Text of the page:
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A decline in oil prices proved to be the tonic for investors, who sent stocks surging.

Rick Whiting

August 16, 2004

1 Min Read

A slight dip in oil prices was enough to send stock prices soaring Monday. All of our indexes gained 1% to 1.5%. But another regional economic report provided more evidence the economy may be slowing.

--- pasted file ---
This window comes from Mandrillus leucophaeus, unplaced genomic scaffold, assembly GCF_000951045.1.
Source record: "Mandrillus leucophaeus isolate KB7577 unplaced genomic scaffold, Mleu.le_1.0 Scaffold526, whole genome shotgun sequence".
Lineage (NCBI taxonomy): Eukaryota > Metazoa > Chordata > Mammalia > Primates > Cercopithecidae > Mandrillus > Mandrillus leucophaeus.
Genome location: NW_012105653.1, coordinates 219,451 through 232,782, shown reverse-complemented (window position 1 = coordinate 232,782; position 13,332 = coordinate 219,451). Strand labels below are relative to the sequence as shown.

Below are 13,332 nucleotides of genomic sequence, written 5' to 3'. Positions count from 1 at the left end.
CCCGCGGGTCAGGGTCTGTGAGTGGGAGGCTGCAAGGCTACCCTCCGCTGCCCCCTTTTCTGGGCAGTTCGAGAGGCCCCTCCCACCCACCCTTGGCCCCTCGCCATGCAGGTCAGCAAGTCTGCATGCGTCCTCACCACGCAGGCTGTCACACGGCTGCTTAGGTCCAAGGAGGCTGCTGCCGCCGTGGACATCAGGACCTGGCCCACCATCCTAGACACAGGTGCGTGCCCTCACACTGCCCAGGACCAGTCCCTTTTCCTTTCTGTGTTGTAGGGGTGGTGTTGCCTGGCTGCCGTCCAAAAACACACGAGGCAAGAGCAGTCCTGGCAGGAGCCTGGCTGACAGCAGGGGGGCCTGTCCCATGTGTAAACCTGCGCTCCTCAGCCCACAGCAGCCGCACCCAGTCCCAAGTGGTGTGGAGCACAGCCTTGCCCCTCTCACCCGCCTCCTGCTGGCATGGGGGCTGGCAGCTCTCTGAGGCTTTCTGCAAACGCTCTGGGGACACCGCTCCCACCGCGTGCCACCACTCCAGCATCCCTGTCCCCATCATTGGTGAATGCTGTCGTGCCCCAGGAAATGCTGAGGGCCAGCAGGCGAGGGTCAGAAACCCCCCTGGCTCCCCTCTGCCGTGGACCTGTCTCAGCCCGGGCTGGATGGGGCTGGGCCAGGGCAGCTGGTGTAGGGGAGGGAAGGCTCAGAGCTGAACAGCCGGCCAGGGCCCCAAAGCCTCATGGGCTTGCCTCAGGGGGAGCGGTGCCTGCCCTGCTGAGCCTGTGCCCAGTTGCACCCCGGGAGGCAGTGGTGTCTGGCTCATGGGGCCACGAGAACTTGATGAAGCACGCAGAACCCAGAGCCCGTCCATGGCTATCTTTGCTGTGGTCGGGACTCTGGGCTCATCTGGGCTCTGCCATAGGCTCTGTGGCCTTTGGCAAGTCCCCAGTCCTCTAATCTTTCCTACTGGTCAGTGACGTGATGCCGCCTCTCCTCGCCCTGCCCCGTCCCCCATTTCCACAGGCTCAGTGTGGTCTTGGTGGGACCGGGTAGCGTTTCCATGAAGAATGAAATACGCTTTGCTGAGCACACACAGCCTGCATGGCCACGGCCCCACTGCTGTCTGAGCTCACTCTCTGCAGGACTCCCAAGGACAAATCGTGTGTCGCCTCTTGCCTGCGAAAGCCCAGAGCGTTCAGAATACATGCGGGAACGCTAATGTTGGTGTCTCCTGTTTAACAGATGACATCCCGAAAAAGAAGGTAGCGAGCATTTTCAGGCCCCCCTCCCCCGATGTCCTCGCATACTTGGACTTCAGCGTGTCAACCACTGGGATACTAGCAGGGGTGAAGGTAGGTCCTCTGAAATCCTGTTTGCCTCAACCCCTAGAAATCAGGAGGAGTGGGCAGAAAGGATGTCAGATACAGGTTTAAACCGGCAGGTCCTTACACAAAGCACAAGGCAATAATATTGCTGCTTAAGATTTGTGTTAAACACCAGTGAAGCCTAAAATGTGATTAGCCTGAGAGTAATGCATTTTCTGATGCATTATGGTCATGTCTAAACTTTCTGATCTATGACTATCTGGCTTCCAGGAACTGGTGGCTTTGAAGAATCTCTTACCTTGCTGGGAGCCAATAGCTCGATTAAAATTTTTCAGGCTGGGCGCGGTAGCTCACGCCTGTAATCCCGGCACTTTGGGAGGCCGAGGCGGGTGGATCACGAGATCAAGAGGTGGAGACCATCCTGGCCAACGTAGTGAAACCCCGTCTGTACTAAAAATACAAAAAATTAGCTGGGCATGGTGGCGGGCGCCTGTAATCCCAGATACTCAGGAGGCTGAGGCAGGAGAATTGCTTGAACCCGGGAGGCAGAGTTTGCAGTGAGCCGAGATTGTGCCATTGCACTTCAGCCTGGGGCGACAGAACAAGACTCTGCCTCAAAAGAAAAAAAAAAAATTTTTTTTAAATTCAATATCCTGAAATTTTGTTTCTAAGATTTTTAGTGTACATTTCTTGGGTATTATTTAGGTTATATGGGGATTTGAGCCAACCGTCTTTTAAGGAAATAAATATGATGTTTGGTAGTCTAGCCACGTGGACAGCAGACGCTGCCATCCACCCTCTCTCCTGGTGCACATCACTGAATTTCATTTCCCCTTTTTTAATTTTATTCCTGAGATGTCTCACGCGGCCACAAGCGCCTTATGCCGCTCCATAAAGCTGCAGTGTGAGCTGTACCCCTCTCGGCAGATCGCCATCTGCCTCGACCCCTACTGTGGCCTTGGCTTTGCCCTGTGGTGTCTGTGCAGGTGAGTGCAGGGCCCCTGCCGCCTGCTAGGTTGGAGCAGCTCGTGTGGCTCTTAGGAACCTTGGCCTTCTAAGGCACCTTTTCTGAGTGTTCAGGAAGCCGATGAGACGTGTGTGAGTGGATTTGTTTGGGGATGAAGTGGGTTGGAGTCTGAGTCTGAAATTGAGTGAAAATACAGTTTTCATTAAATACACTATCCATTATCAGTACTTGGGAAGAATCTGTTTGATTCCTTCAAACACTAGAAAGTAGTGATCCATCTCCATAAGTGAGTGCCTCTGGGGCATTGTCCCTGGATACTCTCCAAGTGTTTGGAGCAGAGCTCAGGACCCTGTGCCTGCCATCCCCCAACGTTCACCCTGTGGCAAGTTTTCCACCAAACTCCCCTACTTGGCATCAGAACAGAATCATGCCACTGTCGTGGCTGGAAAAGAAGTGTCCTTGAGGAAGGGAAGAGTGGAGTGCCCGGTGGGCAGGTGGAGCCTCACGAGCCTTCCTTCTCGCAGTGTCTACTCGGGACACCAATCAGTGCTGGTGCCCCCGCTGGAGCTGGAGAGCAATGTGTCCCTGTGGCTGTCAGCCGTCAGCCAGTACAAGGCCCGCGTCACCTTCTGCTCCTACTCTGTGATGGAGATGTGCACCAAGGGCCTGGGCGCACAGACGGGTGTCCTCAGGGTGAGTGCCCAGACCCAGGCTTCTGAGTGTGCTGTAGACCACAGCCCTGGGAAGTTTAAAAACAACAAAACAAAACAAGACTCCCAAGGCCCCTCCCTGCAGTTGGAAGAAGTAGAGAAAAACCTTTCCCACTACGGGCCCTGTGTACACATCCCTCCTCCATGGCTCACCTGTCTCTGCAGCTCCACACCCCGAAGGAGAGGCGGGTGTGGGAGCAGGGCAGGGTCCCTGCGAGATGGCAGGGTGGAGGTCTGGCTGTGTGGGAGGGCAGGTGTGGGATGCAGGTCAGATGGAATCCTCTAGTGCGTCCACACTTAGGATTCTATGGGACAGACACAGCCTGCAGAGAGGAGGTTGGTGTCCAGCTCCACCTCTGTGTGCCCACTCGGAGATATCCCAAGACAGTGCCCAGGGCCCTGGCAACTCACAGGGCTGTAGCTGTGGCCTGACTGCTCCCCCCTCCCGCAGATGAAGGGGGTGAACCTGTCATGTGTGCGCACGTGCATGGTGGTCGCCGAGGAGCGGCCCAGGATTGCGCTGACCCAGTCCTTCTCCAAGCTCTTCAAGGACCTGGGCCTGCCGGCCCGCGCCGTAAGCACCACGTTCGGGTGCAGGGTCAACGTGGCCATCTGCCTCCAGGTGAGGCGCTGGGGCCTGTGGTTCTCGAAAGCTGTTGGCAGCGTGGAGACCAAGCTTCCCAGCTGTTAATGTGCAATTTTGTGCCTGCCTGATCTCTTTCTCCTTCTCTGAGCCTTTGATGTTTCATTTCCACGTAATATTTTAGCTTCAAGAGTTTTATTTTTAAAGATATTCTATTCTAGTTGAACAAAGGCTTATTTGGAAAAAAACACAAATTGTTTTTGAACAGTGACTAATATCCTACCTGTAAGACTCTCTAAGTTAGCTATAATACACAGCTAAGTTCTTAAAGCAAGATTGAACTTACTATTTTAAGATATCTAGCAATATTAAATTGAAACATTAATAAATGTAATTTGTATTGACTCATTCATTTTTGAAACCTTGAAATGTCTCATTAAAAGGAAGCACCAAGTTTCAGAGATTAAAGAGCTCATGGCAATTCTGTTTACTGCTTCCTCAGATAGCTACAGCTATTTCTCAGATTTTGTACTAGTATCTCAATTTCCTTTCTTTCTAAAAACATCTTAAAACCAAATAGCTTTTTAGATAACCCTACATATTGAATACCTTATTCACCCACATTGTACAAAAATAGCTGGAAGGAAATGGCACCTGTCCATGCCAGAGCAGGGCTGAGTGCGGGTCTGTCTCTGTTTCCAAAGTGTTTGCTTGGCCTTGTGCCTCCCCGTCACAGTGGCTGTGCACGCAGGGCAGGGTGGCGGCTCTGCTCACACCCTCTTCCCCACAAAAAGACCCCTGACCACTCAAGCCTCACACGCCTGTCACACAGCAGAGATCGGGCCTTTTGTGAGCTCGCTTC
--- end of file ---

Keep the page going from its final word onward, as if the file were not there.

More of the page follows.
The InformationWeek 100 index rose 2.83 points, or nearly 1.1%, to close at 265.22, while the Nasdaq composite rose 25.62 points, or nearly 1.5%, to 1,782.84. The Dow rose 129.20 points, or more than 1.3%, to close at 9,954.55, and the S&P 500 rose 14.54 points, or nearly 1.4%, to finish the day at 1,079.34. The Nasdaq-100 tracking stock closed at $33.01, up 49 cents, or more than 1.5%, on light trading volume of more than 73 million shares. The price of light crude oil for September fell 53 cents to $46.05 a barrel in trading in New York. Analysts attributed that, in part, to Venezuelan election results, which kept President Hugo Chavez in power and reduced worries about interruptions in that country's oil flow. But the New York Empire State index, which provides a snapshot of regional manufacturing activity, fell to 12.6 in August from 35.8 in July. Analysts had expected the index to drop by just a couple of points. See the full listing of all the companies in the InformationWeek 100 and the top 5 percentage winners and losers for the last closing here.

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